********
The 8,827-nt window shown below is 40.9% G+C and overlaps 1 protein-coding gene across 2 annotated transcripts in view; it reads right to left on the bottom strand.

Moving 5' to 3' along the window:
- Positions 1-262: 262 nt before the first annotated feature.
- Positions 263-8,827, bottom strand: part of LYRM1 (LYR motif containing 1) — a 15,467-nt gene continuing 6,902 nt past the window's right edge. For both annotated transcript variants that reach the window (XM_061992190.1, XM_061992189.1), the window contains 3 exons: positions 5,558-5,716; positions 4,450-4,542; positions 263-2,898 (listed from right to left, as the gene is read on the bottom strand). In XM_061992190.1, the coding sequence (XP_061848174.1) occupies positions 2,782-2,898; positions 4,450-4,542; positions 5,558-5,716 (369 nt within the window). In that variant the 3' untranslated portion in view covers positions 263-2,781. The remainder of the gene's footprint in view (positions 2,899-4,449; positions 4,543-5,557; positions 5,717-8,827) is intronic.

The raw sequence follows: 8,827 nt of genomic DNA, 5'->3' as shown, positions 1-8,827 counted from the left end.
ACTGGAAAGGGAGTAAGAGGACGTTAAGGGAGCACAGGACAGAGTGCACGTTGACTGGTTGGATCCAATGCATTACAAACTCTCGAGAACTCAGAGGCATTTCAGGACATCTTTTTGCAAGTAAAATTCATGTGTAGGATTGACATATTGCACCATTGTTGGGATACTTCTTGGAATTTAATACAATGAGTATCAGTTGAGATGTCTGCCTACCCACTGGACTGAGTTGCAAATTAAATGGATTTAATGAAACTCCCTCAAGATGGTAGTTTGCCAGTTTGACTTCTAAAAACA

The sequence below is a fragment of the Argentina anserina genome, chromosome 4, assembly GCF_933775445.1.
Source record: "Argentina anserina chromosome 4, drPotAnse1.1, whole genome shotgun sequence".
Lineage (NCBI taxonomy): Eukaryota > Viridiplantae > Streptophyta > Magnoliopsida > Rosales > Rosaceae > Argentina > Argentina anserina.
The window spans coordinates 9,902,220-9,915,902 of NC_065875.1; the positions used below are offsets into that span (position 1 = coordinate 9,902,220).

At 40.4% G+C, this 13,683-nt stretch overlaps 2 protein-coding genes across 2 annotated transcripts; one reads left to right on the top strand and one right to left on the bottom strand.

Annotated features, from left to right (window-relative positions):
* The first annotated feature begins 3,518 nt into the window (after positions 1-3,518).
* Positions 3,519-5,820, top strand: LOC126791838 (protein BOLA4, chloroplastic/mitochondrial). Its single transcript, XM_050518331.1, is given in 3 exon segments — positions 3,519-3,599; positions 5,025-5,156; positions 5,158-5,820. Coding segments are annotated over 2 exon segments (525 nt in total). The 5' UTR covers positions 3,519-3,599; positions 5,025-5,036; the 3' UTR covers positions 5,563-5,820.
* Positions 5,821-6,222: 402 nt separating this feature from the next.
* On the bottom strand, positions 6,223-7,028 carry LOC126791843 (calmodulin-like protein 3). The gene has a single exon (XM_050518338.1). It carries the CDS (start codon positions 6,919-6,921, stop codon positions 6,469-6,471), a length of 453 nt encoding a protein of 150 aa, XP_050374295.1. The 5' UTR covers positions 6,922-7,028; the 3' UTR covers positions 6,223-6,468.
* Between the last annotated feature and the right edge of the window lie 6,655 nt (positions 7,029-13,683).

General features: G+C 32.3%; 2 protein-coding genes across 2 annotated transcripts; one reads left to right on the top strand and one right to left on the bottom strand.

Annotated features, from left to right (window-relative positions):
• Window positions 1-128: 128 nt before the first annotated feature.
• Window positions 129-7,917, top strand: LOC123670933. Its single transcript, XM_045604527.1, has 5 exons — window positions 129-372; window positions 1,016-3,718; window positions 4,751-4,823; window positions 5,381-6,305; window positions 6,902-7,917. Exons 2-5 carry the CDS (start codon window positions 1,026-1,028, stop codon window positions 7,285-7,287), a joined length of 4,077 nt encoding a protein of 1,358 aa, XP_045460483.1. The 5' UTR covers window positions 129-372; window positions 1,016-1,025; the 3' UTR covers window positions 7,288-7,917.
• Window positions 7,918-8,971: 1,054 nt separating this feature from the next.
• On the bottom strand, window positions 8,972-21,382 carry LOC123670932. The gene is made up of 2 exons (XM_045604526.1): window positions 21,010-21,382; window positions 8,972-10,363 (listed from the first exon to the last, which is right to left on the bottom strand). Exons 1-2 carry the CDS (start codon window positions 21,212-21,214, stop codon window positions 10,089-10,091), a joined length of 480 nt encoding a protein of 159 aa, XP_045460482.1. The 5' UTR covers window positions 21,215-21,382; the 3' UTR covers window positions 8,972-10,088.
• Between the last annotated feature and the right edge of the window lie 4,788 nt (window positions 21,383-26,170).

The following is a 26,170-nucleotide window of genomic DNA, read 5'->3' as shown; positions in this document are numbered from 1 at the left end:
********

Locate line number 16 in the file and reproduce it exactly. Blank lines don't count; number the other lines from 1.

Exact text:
* On the bottom strand, positions 6,223-7,028 carry LOC126791843 (calmodulin-like protein 3). The gene has a single exon (XM_050518338.1). It carries the CDS (start codon positions 6,919-6,921, stop codon positions 6,469-6,471), a length of 453 nt encoding a protein of 150 aa, XP_050374295.1. The 5' UTR covers positions 6,922-7,028; the 3' UTR covers positions 6,223-6,468.